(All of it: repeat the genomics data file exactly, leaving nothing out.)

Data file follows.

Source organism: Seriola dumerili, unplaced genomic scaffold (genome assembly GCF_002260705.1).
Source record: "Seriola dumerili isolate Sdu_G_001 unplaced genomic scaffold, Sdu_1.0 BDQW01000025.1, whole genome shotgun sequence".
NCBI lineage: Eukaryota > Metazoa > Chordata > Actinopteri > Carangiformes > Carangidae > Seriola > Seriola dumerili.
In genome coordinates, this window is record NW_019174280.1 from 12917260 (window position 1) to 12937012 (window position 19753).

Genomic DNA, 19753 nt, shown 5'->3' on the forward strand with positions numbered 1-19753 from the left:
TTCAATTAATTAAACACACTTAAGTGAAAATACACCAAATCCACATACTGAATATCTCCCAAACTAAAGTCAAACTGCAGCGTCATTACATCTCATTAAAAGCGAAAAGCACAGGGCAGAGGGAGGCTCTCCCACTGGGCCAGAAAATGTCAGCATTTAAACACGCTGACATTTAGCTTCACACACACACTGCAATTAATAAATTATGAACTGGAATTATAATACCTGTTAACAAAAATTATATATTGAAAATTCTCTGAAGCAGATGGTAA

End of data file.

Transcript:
Source organism: Seriola dumerili, unplaced genomic scaffold (genome assembly GCF_002260705.1).
Source record: "Seriola dumerili isolate Sdu_G_001 unplaced genomic scaffold, Sdu_1.0 BDQW01000025.1, whole genome shotgun sequence".
NCBI lineage: Eukaryota > Metazoa > Chordata > Actinopteri > Carangiformes > Carangidae > Seriola > Seriola dumerili.
In genome coordinates, this window is record NW_019174280.1 from 12917260 (window position 1) to 12937012 (window position 19753).

Genomic DNA, 19753 nt, shown 5'->3' on the forward strand with positions numbered 1-19753 from the left:
TTCAATTAATTAAACACACTTAAGTGAAAATACACCAAATCCACATACTGAATATCTCCCAAACTAAAGTCAAACTGCAGCGTCATTACATCTCATTAAAAGCGAAAAGCACAGGGCAGAGGGAGGCTCTCCCACTGGGCCAGAAAATGTCAGCATTTAAACACGCTGACATTTAGCTTCACACACACACTGCAATTAATAAATTATGAACTGGAATTATAATACCTGTTAACAAAAATTATATATTGAAAATTCTCTGAAGCAGATGGTAA